Rowntree Mills Park, one of Toronto’s largest parks, is bisected by the Humber River which flows through en route to Lake Ontario. This unique riverfront park is in Rexdale which is home to 24.4% of GTA’s immigrant population, many of whom live in one of the community’s many highrises.
Adassa is a proud member of her community who, once retired from a customer service role, embraced the opportunity to become more deeply involved in Rexdale.
Early in her retirement, Adassa signed on to become a Walk Leader with Park People’s Walk in the Park program. It was there that Adassa first discovered Rowntree Mills Park, which had been around the corner from her apartment for more than 20 years.
“In Rexdale, most of the events and activities happen indoors, at the community centres, “ Adassa explains, “and I was busy working and raising my kids, so I never really went to the park or knew about the ravine.”
Adassa is wearing the purple hat next to one of her fellow walk leader
Now, Adassa is excited to become an InTO the Ravines Community Champion, helping to spread the word about the ravines in her community so more people know about the incredible gem of a park right in their backyards.
Toronto’s Ravine Strategy, now in the implementation phase, has a focus on helping to share the nature and history of the ravines with Toronto residents:
“Toronto’s ravines provide great opportunities for people to connect with nature and the city’s rich history. We must ensure that people understand and appreciate the value of our ravine system and have physical opportunities to connect with these spaces in a safe and sustainable manner.”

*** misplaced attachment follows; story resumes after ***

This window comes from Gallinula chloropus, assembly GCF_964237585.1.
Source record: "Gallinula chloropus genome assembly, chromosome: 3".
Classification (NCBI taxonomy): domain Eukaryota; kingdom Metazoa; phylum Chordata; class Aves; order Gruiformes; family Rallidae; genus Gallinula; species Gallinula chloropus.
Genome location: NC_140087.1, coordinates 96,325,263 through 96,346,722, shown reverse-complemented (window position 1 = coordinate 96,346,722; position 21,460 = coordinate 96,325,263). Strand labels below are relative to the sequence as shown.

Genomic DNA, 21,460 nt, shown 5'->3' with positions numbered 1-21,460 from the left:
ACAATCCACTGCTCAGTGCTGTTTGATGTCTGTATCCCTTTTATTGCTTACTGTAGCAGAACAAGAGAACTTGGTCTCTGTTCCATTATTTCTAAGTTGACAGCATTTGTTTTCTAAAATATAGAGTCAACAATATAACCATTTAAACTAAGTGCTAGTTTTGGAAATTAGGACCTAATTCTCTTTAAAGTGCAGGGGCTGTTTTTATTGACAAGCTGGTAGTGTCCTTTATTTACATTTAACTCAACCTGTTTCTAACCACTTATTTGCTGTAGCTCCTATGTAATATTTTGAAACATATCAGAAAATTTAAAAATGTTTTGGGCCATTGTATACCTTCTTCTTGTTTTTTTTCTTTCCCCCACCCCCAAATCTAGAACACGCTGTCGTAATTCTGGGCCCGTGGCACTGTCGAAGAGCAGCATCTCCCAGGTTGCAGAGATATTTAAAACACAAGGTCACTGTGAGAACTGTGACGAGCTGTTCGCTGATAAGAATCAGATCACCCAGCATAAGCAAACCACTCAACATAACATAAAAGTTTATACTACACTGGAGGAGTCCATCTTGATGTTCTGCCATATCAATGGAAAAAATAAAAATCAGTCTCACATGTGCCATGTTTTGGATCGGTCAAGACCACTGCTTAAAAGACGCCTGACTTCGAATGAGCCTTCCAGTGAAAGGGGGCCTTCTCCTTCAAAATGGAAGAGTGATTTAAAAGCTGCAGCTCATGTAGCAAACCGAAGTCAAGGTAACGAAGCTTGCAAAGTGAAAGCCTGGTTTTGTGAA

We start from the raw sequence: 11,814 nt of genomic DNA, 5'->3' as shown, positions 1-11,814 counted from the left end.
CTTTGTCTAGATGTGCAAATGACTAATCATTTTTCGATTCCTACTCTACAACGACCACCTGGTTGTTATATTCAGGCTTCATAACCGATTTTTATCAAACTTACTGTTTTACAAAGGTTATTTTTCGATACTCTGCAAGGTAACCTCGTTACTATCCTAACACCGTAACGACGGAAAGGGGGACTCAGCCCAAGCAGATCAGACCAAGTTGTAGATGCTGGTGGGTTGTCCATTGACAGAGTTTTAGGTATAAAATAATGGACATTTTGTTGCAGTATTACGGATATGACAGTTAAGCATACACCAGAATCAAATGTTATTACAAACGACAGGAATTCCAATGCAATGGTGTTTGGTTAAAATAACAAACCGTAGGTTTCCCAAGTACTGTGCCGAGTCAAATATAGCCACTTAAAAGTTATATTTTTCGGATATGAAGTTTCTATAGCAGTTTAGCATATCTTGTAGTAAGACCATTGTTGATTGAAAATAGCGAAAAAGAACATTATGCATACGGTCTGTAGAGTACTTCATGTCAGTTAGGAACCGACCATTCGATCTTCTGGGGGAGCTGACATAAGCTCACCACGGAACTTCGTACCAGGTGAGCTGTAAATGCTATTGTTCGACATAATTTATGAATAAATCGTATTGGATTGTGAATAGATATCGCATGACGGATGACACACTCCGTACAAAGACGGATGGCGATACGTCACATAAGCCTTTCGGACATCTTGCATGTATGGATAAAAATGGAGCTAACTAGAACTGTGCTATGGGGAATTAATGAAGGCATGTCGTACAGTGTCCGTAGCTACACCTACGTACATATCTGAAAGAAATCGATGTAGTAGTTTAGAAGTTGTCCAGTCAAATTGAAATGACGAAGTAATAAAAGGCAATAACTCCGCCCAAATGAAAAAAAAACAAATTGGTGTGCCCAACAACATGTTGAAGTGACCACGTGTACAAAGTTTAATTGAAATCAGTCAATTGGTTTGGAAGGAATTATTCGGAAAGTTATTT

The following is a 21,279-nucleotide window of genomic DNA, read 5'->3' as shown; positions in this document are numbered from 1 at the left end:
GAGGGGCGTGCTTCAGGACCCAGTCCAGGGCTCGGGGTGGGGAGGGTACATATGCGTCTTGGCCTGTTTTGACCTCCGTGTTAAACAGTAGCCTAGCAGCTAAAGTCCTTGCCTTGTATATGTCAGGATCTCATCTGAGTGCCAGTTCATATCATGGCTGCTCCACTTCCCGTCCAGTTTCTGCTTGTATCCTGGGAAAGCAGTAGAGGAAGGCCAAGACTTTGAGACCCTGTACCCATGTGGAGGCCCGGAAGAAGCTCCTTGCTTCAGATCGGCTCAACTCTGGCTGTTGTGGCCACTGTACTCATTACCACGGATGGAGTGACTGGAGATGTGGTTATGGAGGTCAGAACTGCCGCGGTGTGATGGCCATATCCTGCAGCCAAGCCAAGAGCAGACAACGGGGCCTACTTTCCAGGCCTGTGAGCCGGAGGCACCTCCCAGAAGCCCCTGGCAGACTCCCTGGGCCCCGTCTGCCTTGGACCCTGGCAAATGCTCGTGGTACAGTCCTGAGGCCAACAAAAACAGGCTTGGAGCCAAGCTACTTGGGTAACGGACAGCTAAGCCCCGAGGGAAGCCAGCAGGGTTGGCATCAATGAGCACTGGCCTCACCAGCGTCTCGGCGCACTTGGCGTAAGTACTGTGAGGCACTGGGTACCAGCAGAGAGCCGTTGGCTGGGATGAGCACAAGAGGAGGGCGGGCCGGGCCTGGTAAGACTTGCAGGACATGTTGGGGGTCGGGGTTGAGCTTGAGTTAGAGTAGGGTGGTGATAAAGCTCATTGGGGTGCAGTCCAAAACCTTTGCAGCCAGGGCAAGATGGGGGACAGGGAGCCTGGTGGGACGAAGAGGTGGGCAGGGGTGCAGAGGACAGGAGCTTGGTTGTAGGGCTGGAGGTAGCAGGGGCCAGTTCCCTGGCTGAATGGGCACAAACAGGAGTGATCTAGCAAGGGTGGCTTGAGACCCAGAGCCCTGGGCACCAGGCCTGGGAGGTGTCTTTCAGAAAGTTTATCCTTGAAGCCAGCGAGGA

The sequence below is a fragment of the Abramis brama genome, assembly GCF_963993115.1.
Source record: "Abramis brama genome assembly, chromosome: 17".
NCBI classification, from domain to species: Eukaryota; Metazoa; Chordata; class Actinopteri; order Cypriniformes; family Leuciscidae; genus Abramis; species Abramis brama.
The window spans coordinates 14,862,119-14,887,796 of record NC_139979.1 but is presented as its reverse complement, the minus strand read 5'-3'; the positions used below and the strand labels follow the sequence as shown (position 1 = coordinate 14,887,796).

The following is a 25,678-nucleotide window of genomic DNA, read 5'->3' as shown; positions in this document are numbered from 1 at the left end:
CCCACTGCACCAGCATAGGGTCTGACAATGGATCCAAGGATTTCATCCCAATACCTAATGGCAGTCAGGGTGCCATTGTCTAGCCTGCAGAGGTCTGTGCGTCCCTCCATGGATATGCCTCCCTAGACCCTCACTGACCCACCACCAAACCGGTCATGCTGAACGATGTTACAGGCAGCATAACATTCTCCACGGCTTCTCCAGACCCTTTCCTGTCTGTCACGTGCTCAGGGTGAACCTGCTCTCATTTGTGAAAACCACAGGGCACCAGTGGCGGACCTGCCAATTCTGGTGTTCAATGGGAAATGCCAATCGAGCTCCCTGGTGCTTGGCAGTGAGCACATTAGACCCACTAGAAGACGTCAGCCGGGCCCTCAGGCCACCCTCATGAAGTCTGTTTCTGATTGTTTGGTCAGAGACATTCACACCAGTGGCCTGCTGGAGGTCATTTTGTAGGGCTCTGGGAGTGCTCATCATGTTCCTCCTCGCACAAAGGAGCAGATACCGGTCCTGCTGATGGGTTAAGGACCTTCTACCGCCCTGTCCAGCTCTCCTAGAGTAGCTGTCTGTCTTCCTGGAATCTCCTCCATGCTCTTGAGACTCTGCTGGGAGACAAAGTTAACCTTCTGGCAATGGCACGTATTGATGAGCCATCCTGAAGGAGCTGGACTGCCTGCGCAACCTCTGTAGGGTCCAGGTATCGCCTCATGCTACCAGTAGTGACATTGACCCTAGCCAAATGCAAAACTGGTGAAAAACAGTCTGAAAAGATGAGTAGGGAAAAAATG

Adassa’s deep connection to the ravines was inspired by Etobicoke Master Gardener Jim Graham who led her group on a series of nature walks. Jim knows the wildlife of the ravines more than anyone and he fervently believes that the ravines are home to the best quality natural spaces in the city. While he’s sometimes frustrated by what he sees as “laziness and apathy” around exploring nature, he relishes the opportunity to share his view on the ravines with anyone who is keen to learn more.
“In a way Covid has been a blessing,” he says. “People are starting to use their local parks more than ever.” Park People’s recent Parks and Covid national survey, shows that 66% of Canadians are visiting local parks more frequently since Covid.
When Jim led Adassa through the ravine, he was able to show her how invasive species are threatening the native species that struggle to grow in the ravines. He showed her native wild raspberries and blooming bloodroot plants that captivated her attention. He also highlighted the encouraging sight of American toads that are an indicator species whose presence shows that the ravines’ water quality is currently very good.
Adassa was amazed: “I love to garden. There are so many types of wildflowers and edible plants in the ravines. I was so surprised.”
While for now, in-person events and activities in the ravines will be very limited, the InTO the Ravines program and a group of 10 InTO the Ravine Community Champions like Adassa will help people feel more connected to nature, and to one another this fall.
To see all of the opportunities to learn more about and celebrate the ravines, see Park People’s ravine events listings. Be sure to check out all that’s planned for InTO The Ravines on the InTO the Ravines web page.
InTO the Ravines, a program in partnership with the City of Toronto